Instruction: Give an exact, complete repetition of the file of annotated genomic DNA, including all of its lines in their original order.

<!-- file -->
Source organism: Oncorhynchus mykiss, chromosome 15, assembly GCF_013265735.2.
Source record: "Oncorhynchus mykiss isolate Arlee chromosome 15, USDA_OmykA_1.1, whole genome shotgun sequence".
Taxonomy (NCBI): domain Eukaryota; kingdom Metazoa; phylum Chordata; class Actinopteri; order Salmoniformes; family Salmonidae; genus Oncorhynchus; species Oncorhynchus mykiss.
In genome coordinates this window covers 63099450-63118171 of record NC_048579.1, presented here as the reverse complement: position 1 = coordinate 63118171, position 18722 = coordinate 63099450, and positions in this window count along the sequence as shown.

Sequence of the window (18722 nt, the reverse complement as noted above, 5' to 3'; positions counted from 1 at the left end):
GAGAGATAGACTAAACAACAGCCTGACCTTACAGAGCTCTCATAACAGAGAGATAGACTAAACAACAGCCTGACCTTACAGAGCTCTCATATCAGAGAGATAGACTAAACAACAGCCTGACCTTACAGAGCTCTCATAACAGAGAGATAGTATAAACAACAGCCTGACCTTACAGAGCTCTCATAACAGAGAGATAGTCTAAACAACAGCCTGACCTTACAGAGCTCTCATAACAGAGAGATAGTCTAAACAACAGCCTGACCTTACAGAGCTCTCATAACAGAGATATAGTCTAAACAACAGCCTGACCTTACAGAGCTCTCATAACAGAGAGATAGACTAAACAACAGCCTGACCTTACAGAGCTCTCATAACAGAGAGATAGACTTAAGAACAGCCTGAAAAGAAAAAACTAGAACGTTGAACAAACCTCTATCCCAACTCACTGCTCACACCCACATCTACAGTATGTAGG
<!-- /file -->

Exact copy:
Source organism: Oncorhynchus mykiss, chromosome 15, assembly GCF_013265735.2.
Source record: "Oncorhynchus mykiss isolate Arlee chromosome 15, USDA_OmykA_1.1, whole genome shotgun sequence".
Taxonomy (NCBI): domain Eukaryota; kingdom Metazoa; phylum Chordata; class Actinopteri; order Salmoniformes; family Salmonidae; genus Oncorhynchus; species Oncorhynchus mykiss.
In genome coordinates this window covers 63099450-63118171 of record NC_048579.1, presented here as the reverse complement: position 1 = coordinate 63118171, position 18722 = coordinate 63099450, and positions in this window count along the sequence as shown.

Sequence of the window (18722 nt, the reverse complement as noted above, 5' to 3'; positions counted from 1 at the left end):
GAGAGATAGACTAAACAACAGCCTGACCTTACAGAGCTCTCATAACAGAGAGATAGACTAAACAACAGCCTGACCTTACAGAGCTCTCATATCAGAGAGATAGACTAAACAACAGCCTGACCTTACAGAGCTCTCATAACAGAGAGATAGTATAAACAACAGCCTGACCTTACAGAGCTCTCATAACAGAGAGATAGTCTAAACAACAGCCTGACCTTACAGAGCTCTCATAACAGAGAGATAGTCTAAACAACAGCCTGACCTTACAGAGCTCTCATAACAGAGATATAGTCTAAACAACAGCCTGACCTTACAGAGCTCTCATAACAGAGAGATAGACTAAACAACAGCCTGACCTTACAGAGCTCTCATAACAGAGAGATAGACTTAAGAACAGCCTGAAAAGAAAAAACTAGAACGTTGAACAAACCTCTATCCCAACTCACTGCTCACACCCACATCTACAGTATGTAGG